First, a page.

GitHub just added a new feature: files in the web view of a Git repository can now be edited and then committed in the browser. A similar feature was added to Google Code a few months ago.
Veracity is a DVCS that can be installed on Windows, Mac, and Linux, and uses a distributed database for its repository.
Google Code has finally released support for Git repositories on Google Code, adding to the existing DVCS support with Mercurial and the CVCS support of Subversion. The only remaining player not to fully move towards Git repositories is now Apache, which has its own read-only copies of a writable Subversion repository.
GitHub have launched a desktop client for Mac OS X called simply GitHub for Mac.
GitHub recently announced they had passed two million git repositories hosted, with 70% being created in the last year alone and an expected 1m users later this year. What else is new at GitHub?
First Haskell, and now Eclipse moves to GitHub. Only Git repositories are being mirrored to GitHub, but there's more than 70 repositories already created at the Eclipse Foundation page on GitHub. With EGit 0.11 being released as part of 3.6.2 and aiming for a 1.0 release in Eclipse 3.7, there's more demand than ever to move to Git for Eclipse projects.
The well-known Haskell implementation GHC is moving from Darcs to a repository on GitHub, citing wider tool support and faster operations.
Since Microsoft announced that it was giving up control of its Iron languages, there has been a quiet debate on where to host the project. The negotiations have finally been settled and the winner is Github for source control and CodePlex for issue tracking.
Many .NET developers have turned to distributed source control systems. The most popular one seems to be Git, which was originally created by Linus Torvalds for Linux kernel development. One problem with Git is that it is predominately command-line based while .NET developers prefer to stay in the IDE. This is why Sun Yiyi’s Git Source Control Provider an important part of Git adoption.
The EGit and JGit Eclipse projects released 0.8.1 of their namesake projects earlier this week, in preparation for the Eclipse Helios simultaneous release that is due later this month. The New and Noteworthy for both EGit and JGit have been brought up to date, and a User Guide based on contributions from the Eclipse Wiki. There's also an Introduction to Git for those who haven't used it before.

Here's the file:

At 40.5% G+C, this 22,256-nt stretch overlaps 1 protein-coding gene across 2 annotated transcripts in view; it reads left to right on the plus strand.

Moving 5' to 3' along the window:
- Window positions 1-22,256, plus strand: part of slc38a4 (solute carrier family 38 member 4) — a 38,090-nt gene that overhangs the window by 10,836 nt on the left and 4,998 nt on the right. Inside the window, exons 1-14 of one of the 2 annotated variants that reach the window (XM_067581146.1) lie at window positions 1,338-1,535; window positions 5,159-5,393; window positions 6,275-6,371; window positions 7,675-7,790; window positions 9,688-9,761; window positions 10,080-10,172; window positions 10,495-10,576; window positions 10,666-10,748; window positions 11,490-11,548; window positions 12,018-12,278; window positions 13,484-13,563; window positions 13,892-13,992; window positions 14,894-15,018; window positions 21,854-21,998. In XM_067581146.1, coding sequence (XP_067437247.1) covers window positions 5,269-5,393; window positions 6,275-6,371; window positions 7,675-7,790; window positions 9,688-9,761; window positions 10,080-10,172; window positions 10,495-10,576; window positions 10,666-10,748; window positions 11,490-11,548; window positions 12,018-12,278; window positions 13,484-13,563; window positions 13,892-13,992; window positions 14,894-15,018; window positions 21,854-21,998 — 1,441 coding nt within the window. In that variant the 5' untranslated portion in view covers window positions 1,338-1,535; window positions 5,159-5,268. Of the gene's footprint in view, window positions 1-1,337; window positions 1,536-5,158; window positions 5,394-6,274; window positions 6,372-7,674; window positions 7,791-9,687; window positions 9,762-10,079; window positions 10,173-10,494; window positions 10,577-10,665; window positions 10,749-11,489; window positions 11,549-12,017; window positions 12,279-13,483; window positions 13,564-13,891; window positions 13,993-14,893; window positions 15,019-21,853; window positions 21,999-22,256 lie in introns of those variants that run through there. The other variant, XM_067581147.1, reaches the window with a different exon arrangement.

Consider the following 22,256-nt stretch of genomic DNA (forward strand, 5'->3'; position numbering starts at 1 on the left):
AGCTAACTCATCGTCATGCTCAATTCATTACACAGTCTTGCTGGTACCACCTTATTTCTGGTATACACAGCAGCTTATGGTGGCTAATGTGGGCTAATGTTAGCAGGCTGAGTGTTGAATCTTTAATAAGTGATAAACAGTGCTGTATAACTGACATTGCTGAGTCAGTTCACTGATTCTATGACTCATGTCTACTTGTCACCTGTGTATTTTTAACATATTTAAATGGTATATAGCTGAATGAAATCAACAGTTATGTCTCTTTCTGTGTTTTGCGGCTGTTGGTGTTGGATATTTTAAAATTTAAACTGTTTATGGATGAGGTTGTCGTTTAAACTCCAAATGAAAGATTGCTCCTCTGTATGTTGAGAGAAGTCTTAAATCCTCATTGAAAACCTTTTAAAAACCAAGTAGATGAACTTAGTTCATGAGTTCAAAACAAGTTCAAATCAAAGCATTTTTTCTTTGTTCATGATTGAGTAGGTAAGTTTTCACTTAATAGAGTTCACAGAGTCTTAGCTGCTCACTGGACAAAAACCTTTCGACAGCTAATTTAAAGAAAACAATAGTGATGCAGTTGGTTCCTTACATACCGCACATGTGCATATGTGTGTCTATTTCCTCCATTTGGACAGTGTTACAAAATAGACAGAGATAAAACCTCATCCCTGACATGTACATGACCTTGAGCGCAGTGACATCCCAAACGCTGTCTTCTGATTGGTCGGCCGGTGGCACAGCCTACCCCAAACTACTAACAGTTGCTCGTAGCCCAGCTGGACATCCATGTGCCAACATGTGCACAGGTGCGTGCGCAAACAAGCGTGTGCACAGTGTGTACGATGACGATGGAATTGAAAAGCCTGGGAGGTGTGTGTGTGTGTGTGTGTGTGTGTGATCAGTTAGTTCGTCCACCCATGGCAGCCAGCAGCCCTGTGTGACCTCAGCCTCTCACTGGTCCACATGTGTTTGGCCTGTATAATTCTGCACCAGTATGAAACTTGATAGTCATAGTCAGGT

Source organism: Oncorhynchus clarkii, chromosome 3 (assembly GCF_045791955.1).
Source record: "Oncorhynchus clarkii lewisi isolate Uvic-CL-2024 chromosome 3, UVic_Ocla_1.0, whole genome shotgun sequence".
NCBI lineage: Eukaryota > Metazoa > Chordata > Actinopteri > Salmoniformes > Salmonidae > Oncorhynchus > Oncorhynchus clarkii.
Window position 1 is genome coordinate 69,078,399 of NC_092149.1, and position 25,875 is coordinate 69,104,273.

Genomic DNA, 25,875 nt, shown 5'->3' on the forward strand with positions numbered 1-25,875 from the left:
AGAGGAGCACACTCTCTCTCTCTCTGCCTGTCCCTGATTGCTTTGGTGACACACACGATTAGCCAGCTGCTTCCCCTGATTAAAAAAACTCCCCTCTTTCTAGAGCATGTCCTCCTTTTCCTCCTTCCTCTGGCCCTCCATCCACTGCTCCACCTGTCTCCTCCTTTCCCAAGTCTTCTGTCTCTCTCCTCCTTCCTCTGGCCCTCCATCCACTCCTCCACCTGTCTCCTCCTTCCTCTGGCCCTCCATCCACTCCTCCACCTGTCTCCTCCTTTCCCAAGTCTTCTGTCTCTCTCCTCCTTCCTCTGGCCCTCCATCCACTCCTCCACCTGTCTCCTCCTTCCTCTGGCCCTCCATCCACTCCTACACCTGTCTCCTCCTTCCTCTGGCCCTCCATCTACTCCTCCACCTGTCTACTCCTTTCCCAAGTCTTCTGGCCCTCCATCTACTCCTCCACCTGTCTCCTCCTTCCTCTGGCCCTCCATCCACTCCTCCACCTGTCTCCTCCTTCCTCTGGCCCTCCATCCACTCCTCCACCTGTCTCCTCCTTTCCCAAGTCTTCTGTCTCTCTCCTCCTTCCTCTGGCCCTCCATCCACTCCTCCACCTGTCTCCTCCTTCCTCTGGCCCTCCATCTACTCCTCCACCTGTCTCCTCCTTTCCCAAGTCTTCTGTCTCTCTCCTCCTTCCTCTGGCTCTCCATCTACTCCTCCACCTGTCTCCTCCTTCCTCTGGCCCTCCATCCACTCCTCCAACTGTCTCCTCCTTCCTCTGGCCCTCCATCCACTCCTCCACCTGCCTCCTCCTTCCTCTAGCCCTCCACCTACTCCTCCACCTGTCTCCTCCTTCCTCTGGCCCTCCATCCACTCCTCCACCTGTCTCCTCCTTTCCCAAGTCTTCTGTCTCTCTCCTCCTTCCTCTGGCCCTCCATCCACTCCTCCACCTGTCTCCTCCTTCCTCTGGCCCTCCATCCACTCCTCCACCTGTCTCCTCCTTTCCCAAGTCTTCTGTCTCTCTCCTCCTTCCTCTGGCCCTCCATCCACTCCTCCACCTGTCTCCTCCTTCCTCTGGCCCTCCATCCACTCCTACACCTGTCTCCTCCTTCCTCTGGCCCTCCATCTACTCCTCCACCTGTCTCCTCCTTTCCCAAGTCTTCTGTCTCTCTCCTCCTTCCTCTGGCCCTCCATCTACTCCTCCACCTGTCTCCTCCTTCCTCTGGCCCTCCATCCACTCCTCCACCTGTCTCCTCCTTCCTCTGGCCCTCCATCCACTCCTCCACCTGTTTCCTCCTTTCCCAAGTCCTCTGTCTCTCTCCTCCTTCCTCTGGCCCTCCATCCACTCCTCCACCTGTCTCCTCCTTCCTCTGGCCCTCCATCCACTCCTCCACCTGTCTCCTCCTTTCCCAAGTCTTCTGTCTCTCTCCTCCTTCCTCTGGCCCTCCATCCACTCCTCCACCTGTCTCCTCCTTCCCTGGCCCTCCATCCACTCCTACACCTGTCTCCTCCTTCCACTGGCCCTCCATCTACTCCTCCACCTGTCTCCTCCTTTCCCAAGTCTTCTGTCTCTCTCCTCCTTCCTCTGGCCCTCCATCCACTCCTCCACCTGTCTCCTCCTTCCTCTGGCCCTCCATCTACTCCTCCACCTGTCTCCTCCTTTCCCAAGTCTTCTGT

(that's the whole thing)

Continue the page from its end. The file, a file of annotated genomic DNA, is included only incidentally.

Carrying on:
Last week, EclipseCon 2010 (in conjunction with OSGi DevCon 2010) was held in the Santa Clara Convention Centre. This year saw a number of Eclipse-related technologies and tutorials; so, what was the key take aways?
With a recent announcement from Nick Quaranto, RubyGems.org has become the default gem source for RubyGems. The three domains gemcutter.org, gems.rubyforge.org, and rubygems.org now all point to the same place, and gem serving and installation work for all three. RubyGems.org is the main web front end, to which the other two sites redirect. The secure site, https://rubygems.org, is also now live.
The first public version of the org.eclipse EGit plug-in version 0.7.1 has been released at EclipseCon. EGit is based on the pure Java implementation JGit, which means that it has no external dependencies or native code requirements; something which has historically hindered the adoption of Eclipse's Subversion support.
Martin Fowler has conducted a survey on ThoughtWorks’ software development mailing list to determine how some of the version control systems (VCS) are perceived by developers. He also wrote a review of most prominent VCSes comparing centralized and distributed systems.
Since the last Bundle.update, a new milestone of NetBeans adds support for embedding OSGi bundles, and this week's London OSGi DevCon promises to be of interest. ECF 3.2 has been released, and EGit/JGit is making strong headway in the world of DVCS.